The more familiar parts of the story cannot be omitted: Chamberlain’s claim, for example, to be treading in the footsteps of Disraeli, bringing back from Germany “peace with honour” and “peace for our time”.
But the subject does not lose its fascination. However often one reads about it, one cannot stop wondering how it could all have been made to turn out differently.
Many accounts of Munich – one thinks of David Faber’s admirable volume – focus on the events of 1938. One of the strengths of Bouverie’s account is that it begins in 1933.
He brings out the constraints on British Government policy. Public opinion was imbued with the desire for peace. The First World War had been so horrific that ‘never again’ was the message.
There was almost no willingness to act on the ancient Roman maxim that if you wish for peace, you should prepare for war. Britain’s armed forces had been run down to a pitifully weak state.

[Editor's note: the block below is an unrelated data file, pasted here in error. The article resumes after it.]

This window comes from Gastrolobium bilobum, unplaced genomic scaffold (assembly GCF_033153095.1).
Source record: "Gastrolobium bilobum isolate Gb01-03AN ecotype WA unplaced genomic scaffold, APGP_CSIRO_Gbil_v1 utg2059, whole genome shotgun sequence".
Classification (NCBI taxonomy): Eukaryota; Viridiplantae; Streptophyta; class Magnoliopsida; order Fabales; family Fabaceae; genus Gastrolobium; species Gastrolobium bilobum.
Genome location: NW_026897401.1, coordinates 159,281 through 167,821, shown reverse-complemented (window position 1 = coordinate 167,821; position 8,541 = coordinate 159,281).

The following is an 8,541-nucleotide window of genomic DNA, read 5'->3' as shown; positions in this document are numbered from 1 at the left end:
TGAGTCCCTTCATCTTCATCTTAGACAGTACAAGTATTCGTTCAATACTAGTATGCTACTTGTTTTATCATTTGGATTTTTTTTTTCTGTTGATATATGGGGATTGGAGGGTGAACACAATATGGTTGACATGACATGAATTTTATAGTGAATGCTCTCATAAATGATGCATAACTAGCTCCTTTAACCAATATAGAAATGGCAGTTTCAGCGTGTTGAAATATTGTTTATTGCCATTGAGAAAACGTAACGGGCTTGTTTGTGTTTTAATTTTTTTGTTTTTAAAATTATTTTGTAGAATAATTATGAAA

And they had much more than Europe to think about. After the Japanese invaded Manchuria in November 1931, the British Chiefs of Staff noted, as Bouverie points out, that “our vast territorial and trade interests in the Far East, and our communications with the Dominions and India”, were horribly exposed.
In Europe, the French had the strongest army, and were the obvious ally with whom to confront a resurgent Germany. But as Bouverie says, the French had eight prime ministers between 1933 and 1939, lurching from one crisis to another, and had yielded, with the building of the Maginot Line, to a purely defensive mentality.
The French were wedded to the Versailles Treaty, which large parts of the British Establishment regarded as deeply unfair to Germany, and therefore in need of revision.
In March 1936, German troops reoccupied the Rhineland. In London, Anthony Eden, recently appointed Foreign Secretary, asked his taxi driver what he thought about this, and got the reply: “I suppose Jerry can do what he likes in his own back garden.”
The French nevertheless wanted joint action, under the auspices of the League of Nations, to uphold the Versailles and Locarno Treaties. Harold Nicolson, recently elected as a National Labour MP and no friend of appeasement, expressed in a letter to his wife, Vita Sackville-West, the dilemma facing the British: